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Aminoacyl-tRNA synthetases attach amino acids to the 3′
termini of cognate tRNAs to establish the specificity of protein
synthesis. A recent Asilomar conference (California, January
13–18, 2002) discussed new research into the
structure–function relationship of these crucial enzymes,
as well as a multitude of novel functions, including participation
in amino acid biosynthesis, cell cycle control, RNA splicing,
and export of tRNAs from nucleus to cytoplasm in eukaryotic
cells. Together with the discovery of their role in the cellular
synthesis of proteins to incorporate selenocysteine and
pyrrolysine, these diverse functions of aminoacyl-tRNA synthetases
underscore the flexibility and adaptability of these ancient
enzymes and stimulate the development of new concepts and methods
for expanding the genetic code.
RNA helices that recapitulate sequences of the
tRNA acceptor stem, including the 3′ NCCA nucleotides,
can be substrates for aminoacyl–tRNA synthetases
(Frugier et al., 1994; Hamann & Hou, 1995; Martinis
& Schimmel, 1995; Quinn et al., 1995). Although the
catalytic efficiency of aminoacylation of RNA helices is
reduced from that of the full-length parent tRNA, the specificity
is maintained. The specific aminoacylation lies in the
ability of aminoacyl–tRNA synthetases to recognize
functional groups within the RNA helices. Analysis of tRNA–synthetase
structures has suggested a general principle (Rould et
al., 1989; Ruff et al., 1991; Arnez & Moras, 1997).
The class I synthetases, which attach an amino acid initially
to the 2′-OH of the terminal ribose, approach the
acceptor and NCCA end from the minor groove side. The class
II synthetases, which attach an amino acid to the terminal
3′-OH, approach from the major groove side (Arnez
& Moras, 1997). The class-specific approach leads to
tRNA–synthetase complexes that are near mirror images
of each other and provides a structural rationale for the
stereochemistries of aminoacylation. We report here the
identification of a functional group in the acceptor end
of Escherichia coli tRNACys that is
important for the class I cysteine–tRNA synthetase.
This functional group makes one of the largest energetic
contributions to aminoacylation. However, it is located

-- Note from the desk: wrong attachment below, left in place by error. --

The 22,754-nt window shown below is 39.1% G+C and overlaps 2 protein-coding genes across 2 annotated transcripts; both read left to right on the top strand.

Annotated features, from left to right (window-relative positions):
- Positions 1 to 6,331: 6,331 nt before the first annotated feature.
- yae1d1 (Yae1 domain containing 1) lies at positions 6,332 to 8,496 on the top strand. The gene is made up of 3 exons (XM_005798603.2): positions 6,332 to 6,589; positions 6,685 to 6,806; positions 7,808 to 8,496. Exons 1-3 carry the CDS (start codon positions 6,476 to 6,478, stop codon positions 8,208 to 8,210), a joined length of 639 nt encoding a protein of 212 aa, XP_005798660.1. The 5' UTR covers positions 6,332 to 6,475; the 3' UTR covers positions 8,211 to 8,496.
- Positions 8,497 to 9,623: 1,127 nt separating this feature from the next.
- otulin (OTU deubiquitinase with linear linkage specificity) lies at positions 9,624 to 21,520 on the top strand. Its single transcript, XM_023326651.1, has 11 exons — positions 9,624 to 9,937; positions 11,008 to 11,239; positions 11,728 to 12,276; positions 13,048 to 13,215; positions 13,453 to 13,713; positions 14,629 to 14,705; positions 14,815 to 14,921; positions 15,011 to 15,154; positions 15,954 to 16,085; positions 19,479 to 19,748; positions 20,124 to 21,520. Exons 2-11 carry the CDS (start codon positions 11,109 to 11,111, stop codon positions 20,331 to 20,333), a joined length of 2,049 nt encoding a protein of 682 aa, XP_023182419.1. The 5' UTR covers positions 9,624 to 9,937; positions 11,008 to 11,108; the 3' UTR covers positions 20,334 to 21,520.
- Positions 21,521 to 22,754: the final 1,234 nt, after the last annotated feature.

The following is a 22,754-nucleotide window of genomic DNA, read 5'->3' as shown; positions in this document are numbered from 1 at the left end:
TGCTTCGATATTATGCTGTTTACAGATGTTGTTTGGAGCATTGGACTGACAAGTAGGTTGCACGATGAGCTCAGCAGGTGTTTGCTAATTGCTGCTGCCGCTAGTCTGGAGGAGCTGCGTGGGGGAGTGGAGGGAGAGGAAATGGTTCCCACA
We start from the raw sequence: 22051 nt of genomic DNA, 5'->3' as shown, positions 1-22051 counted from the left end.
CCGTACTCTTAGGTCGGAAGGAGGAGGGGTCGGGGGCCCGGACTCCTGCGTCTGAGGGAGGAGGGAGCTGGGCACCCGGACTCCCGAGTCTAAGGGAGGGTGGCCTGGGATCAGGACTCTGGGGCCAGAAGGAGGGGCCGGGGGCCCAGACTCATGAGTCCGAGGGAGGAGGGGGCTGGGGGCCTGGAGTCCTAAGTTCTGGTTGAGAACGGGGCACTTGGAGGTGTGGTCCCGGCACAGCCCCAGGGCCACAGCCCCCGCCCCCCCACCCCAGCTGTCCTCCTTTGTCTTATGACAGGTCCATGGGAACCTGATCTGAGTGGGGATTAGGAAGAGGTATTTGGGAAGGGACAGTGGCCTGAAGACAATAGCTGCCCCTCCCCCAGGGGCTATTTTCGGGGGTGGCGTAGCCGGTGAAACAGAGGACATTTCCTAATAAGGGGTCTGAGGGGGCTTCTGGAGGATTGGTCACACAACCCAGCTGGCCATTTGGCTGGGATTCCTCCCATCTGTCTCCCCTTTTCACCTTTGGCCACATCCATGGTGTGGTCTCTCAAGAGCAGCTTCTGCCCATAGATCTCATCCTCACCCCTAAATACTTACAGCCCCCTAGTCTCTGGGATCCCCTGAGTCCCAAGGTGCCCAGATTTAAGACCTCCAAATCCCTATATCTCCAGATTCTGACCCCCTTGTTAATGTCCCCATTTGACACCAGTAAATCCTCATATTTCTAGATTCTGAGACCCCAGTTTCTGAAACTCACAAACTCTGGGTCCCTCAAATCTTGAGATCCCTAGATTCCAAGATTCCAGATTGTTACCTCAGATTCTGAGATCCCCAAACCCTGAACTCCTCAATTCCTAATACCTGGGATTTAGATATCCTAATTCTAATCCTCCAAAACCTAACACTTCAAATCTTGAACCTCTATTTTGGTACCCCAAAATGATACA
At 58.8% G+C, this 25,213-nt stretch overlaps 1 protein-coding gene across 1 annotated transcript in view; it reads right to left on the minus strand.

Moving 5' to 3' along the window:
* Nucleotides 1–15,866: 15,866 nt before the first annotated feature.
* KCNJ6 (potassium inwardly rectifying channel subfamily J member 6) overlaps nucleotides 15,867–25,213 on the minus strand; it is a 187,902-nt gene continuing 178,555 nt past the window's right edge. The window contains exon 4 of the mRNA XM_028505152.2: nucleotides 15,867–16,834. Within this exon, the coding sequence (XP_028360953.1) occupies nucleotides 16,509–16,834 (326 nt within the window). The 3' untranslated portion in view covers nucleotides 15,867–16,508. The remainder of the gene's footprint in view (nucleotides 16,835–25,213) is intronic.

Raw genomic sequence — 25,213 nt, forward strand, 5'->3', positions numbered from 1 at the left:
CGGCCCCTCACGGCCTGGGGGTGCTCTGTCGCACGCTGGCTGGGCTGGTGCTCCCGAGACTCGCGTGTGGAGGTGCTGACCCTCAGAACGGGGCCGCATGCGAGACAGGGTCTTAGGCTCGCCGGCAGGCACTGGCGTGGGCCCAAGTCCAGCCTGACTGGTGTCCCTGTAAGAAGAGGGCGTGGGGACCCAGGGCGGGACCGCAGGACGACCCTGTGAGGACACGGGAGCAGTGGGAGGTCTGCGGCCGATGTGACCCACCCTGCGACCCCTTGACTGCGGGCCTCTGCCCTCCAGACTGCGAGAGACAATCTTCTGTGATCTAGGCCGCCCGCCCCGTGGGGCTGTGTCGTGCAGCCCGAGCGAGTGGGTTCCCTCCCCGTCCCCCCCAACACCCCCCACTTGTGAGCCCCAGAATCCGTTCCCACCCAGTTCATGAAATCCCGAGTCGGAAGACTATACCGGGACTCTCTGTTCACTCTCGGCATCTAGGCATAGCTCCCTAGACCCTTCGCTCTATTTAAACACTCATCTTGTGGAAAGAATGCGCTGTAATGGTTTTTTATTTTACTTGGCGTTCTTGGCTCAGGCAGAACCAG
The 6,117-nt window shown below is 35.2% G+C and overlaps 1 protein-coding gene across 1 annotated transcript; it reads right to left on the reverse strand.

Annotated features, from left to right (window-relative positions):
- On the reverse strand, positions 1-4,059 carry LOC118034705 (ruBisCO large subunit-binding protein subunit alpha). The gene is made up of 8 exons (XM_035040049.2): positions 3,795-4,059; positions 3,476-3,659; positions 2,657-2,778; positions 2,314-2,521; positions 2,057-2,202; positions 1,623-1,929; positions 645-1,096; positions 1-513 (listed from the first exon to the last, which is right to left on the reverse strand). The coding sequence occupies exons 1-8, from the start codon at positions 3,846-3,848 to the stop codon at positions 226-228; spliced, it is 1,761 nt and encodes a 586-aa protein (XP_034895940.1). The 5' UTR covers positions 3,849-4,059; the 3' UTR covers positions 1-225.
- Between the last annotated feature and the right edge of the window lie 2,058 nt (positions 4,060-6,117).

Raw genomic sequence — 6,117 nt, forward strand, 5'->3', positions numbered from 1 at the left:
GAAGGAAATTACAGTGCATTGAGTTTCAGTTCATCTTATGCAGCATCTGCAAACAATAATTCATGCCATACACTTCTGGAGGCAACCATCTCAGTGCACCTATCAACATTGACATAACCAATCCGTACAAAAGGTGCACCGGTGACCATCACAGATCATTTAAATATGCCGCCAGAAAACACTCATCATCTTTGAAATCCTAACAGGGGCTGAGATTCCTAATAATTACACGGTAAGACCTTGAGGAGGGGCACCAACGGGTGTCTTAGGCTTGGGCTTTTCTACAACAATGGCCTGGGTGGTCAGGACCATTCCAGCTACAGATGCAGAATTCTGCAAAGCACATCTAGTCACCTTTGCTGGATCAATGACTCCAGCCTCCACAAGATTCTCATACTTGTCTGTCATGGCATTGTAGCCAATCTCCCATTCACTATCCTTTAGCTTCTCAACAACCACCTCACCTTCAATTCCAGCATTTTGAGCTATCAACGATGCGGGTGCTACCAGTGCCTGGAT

on the major groove side of the acceptor stem. Kinetic
analysis of the contribution of this functional group to
aminoacylation suggests new features that are not anticipated
from the class-specific approach of synthetases.
The tRNA 3′ end contains the conserved CCA
sequence at the 74–76 positions. The CCA sequence
is synthesized and maintained by the CCA-adding enzymes.
The specificity of the Escherichia coli enzyme
at each of the 74–76 positions was investigated using
synthetic minihelix substrates that contain permuted 3′
ends. Results here indicate that the enzyme has the ability
to synthesize unusual 3′ ends. When incubated with
CTP alone, the enzyme catalyzed the addition of C74, C75,
C76, and multiple Cs. Although the addition of C74 and
C75 was as expected, that of C76 and multiple Cs was not.
In particular, the addition of C76 generated CCC, which
would have conflicted with the biological role of the enzyme.
However, the presence of ATP prevented the synthesis of
CCC and completely switched the specificity to CCA. The
presence of ATP also had an inhibitory effect on the synthesis
of multiple Cs. Thus, the E. coli CCA enzyme can
be a poly(C) polymerase but its synthesis of poly(C) is
regulated by the presence of ATP. These features led to
a model of CCA synthesis that is independent of a nucleic
acid template. The synthesis of poly(C) by the CCA-adding
enzyme is reminiscent of that of poly(A) by poly(A) polymerase
and it provides a functional rationale for the close sequence
relationship between these two enzymes in the family of
The CCA end is common to all tRNAs as the universal site for amino acid attachment. It is also conserved in the 3′-terminal tRNA-like structure of viral genomes that can be aminoacylated by an aminoacyl-tRNA synthetase (Florentz & Giegé, 1995). During aminoacylation, the CCA end enters the catalytic center of an aminoacyl-tRNA synthetase and provides the site for chemistry to take place. The CCA end is also widely used in replication of retroviruses, the bacterial single-stranded RNA viruses, and duplex DNA plasmids of fungal mitochondria. During replication, the CCA end interacts with the template-specificity domain of reverse transcriptase or replicase and provides the initiation site for primer binding and extension (Maizels & Weiner, 1994). The importance of the CCA end in translation and in replication suggests that its conformation will play a role in these two fundamental processes.
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